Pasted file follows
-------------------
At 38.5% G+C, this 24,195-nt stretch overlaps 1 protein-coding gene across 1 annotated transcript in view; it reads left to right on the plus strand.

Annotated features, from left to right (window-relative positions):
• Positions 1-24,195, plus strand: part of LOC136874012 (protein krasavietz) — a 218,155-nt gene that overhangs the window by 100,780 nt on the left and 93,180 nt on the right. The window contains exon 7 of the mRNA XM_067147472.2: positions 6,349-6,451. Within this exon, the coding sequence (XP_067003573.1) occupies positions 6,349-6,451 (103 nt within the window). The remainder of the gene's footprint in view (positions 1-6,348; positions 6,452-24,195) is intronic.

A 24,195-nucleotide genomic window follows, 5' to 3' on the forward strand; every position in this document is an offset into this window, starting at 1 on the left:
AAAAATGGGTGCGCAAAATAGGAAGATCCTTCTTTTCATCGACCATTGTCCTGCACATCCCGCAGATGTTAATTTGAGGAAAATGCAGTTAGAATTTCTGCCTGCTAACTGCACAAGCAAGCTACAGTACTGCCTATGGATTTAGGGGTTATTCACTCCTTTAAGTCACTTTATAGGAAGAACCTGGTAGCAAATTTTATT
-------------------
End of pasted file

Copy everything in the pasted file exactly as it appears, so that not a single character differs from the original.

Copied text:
At 38.5% G+C, this 24,195-nt stretch overlaps 1 protein-coding gene across 1 annotated transcript in view; it reads left to right on the plus strand.

Annotated features, from left to right (window-relative positions):
• Positions 1-24,195, plus strand: part of LOC136874012 (protein krasavietz) — a 218,155-nt gene that overhangs the window by 100,780 nt on the left and 93,180 nt on the right. The window contains exon 7 of the mRNA XM_067147472.2: positions 6,349-6,451. Within this exon, the coding sequence (XP_067003573.1) occupies positions 6,349-6,451 (103 nt within the window). The remainder of the gene's footprint in view (positions 1-6,348; positions 6,452-24,195) is intronic.

A 24,195-nucleotide genomic window follows, 5' to 3' on the forward strand; every position in this document is an offset into this window, starting at 1 on the left:
AAAAATGGGTGCGCAAAATAGGAAGATCCTTCTTTTCATCGACCATTGTCCTGCACATCCCGCAGATGTTAATTTGAGGAAAATGCAGTTAGAATTTCTGCCTGCTAACTGCACAAGCAAGCTACAGTACTGCCTATGGATTTAGGGGTTATTCACTCCTTTAAGTCACTTTATAGGAAGAACCTGGTAGCAAATTTTATT